Someone commented on one of the Au Contraire panels yesterday on how dystopic New Zealand SF is, and wondering why that was. The panelists blamed it on the weather; I refrained from snarking that it is because dystopias are the respectable science fiction. Maybe because they have very obvious social relevance? So they can be literature where an adventure story cannot. And New Zealand only really publishes adult fiction if it’s literary.

I know that when selling books, I have no trouble selling dystopias (at least when I don’t start, it’s about a reality TV show where they get kids to kill each other!), but I do selling, shall I say secondary world genre fiction? But then I feel like the majority of YA science fiction is dystopic to begin with. Recently, at least – I don’t think there were so many when I started at the bookshop. It would probably be quite interesting to look at the prevalance of dystopias over time.

At the panel, someone, perhaps the same person, also said that New Zealand doesn’t really do utopias. And I thought, hang on, does anyone do utopias? A utopia does not make for a good story. I don’t think I have ever read an honest-to-goodness utopia story. There are always secret slaves or intense social conditioning, or the utopia is hollow because it is somehow not a real experience of living.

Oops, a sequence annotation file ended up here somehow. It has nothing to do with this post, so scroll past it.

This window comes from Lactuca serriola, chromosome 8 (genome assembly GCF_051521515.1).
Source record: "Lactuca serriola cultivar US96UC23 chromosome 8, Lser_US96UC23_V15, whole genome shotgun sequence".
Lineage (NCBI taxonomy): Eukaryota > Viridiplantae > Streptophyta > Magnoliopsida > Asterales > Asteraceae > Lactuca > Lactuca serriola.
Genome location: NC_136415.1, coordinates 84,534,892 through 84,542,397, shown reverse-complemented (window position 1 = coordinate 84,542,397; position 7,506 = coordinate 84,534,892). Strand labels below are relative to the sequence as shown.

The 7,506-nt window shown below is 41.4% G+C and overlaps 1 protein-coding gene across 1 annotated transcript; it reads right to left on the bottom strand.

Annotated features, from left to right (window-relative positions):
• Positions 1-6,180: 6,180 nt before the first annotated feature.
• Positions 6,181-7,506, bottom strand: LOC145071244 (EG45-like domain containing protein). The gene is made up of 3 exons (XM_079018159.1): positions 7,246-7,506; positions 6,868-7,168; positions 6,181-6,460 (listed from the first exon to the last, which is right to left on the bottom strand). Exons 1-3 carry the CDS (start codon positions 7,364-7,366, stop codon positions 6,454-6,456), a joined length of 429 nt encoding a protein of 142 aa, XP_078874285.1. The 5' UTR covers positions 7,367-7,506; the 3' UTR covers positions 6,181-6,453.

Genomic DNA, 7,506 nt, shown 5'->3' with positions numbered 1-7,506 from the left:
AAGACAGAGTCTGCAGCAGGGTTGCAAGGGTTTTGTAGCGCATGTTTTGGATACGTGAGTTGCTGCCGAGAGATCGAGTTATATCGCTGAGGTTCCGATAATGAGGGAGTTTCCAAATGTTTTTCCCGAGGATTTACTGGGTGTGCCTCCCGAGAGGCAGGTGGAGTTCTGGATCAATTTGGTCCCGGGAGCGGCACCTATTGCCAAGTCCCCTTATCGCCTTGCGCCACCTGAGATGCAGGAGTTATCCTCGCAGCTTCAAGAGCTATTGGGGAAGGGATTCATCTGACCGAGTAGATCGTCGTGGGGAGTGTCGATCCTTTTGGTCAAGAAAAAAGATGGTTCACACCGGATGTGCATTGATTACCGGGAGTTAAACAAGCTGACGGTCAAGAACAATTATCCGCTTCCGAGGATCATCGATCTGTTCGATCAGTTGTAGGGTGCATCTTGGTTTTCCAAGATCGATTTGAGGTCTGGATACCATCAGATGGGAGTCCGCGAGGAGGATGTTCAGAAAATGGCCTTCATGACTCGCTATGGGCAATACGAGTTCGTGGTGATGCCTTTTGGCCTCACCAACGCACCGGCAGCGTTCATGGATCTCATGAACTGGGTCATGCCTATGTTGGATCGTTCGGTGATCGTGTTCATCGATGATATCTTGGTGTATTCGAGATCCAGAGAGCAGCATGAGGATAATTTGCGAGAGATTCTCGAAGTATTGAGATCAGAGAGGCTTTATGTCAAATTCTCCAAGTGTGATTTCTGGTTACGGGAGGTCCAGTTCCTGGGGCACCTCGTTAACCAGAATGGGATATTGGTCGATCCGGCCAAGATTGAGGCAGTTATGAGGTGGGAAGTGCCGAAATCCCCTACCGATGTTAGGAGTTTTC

When I think of my imaginary thesis, I think of it in terms of ‘false utopias’ rather than dystopias, because, in my personal vocabulary, a dystopia is Bad from the beginning. The people do not actually believe they are living in a perfect world, even if that is what the government might say. At the start of Tanith Lee’s Claidi books, for instance, Claidi does not believe she is living in a perfect world – she knows quite well her life is shit. In Andra, on the other hand, people have honestly bought into the rhetoric of their world – Andra only sees it for what it is because she has had a brain transplant from a twentieth-century teenager.

I also do not think the Patrick Ness books are dystopic, though I have read them described as such – for me, only Prentisstown could really be considered a dystopia. After that, the story is something else … and the second two books are awful, but it is because they are about war, not because they are about life under entrenched social control.